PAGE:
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Here we are halfway through the year and it seems as if spring has just gotten started. In a few days we’ll start losing minutes of daylight and in just a few weeks there will be talk (and advertising) about “back to school.” What happened?
My daily assessment of the natural world around me indicates that it’s “situation normal” in most instances. There are baby birds in almost every nest that I can find (robins, nuthatches, phoebes and sparrows) but so far there is no sign of this year’s crop of wild turkeys. I have seen a few lone hens and toms each day but the large winter flocks have long since dispersed. There is an occasional gobble on the ridge late in the evening or at dawn but the frenetic strutting and gobbling activity that marked most of March and April is long past. The turkeys are out there, and I see them from time to time as they forage through the tall pasture grass, but all is quiet now.
I see deer utilizing the same paths during the summer months, often catching a glimpse of a doe or small buck at dawn or dusk, but even the local whitetails are maintaining a low profile. Fawning season is just about over so we should start noticing the spotted cuties any time. I have seen only one fawn thus far, a newborn that decided to lean up against one of my turkey blinds. When I saw the little deer I thought it was someone’s rolled-up shirt, but when I reached down to pick it up the “shirt” got up and tottered off a few yards, and then lay down again. I have not been that close to a fawn in years so I forgot about turkey hunting and just watched the tiny critter till it put its head down and assumed the, “Ignore me, I’m hiding” position. I got into the blind and called turkeys for several hours, but when I came out the fawn was gone. A couple of does had slinked past the blind as I called and drank tea. Maybe one of them was the lucky mother and led the little fawn away. None of the deer had anything to fear from me but I’d prefer that they trust their instincts.
As usual the most activity takes place in my yard, where there is always a good supply of food for the birds and animals that enjoy filling up on cracked corn and sunflower seeds. The event of the week was when three gray foxes came in, well before dark, and began to gorge on the free seed I’d just put out, ostensibly for the doves, which like to come in just after sunset.
Gray foxes are not large by canine standards and are, I believe, the smallest of the four-footed dog-like predators in Maine. Two of the trio was about the size of a medium house cat, but No. 3 was comparatively huge with a long, brushy tail. The biggest fox was quite aggressive and had that dominant, “I’m the boss” air about him. The other two deferred but did not retreat, and over the next 30 minutes or so all three had eaten their fill of corn and seeds.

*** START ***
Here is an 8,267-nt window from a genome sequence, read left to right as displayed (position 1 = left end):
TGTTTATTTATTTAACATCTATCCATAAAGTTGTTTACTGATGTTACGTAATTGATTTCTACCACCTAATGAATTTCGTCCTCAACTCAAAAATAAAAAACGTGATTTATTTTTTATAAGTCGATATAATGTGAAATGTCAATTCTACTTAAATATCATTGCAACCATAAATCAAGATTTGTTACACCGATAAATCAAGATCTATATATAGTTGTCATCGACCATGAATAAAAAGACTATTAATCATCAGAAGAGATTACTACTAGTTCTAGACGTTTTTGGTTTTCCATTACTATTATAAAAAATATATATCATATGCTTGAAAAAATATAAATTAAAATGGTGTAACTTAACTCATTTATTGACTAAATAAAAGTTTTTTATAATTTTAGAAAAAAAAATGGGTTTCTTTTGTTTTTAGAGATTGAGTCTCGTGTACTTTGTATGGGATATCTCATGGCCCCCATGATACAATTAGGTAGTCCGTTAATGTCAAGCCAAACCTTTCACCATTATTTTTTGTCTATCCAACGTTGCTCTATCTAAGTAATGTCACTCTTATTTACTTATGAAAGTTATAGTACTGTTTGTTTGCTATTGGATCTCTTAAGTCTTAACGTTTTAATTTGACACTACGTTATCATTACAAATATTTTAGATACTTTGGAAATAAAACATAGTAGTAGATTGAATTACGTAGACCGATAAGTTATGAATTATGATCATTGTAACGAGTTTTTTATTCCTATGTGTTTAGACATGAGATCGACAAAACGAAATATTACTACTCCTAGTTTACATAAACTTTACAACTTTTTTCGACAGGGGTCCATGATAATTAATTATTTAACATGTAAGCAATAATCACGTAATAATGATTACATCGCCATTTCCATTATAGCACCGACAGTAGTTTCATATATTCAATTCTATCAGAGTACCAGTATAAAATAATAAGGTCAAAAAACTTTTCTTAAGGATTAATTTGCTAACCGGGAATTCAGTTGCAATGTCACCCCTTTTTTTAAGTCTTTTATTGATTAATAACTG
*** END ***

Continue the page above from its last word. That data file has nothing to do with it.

When I went to the porch to pull the suet feeders (to keep the raccoons from tearing them apart overnight) the two smallest foxes ran off down the logging path but the largest one barely hesitated as I climbed up on the porch railing to reach the suet baskets. He was still out there when I checked again just before dark, which probably explains why there is never any food left on the ground for the morning critters. I know raccoons and opossums come in at night for their share, so I’m not surprised to find only crumbs left by daylight.
In summer I spend less time in the woods and more time near the water simply because there is always more activity along the shoreline. The woods creatures are quite secretive in summer, and with all the foliage and greenery it’s difficult to see anything moving through on in the brush. There are many ground-nesting birds in the woods, too, and I’d rather not disturb them during the critical nesting-brooding period. It is fun to bump into a family flock of turkeys, grouse or woodcock but they are better off without me. Other critters (especially predators) will see my interaction with the newly-hatched birds and slink in for an opportunistic meal. The woods are full of eyes and not all of them are of the friendly type.
At this time of year there is plenty of action in and near the water, where a cautious observer can spot ducks, geese, kingfishers, herons, phoebes and the occasional osprey or bald eagle. Snakes and frogs abound in the shoreline grasses, and when evening falls on a secluded cove it’s not unusual to see a deer, fisher, mink or moose. Every so often I’ll spot a bobcat, coyote or fox, and it’s not unheard of to stumble across a big, lazy snapping turtle in the areas where water turns to mud.
When shallow water allows wading I bring along a fishing rod in hopes of catching a few pickerel, bass or perch for an evening fry. For the next several weeks the bass fishing will be red hot because smallmouths spawn close to shore in shallow water, making them easy targets for a small, flashy lure.
I’m not averse to taking a few fat pickerel home for the grill, too. Scale and fillet the fish and then make a few shallow cuts in the flesh down to but not through the skin. Bread and then bake, grill or fry the pieces and enjoy – those pesky Y-shaped bones dissolve in the cooking.
This is a busy time of year for all of Maine’s inhabitants but I can easily waste the better part of a day on my summertime nature tours. The chores can wait!

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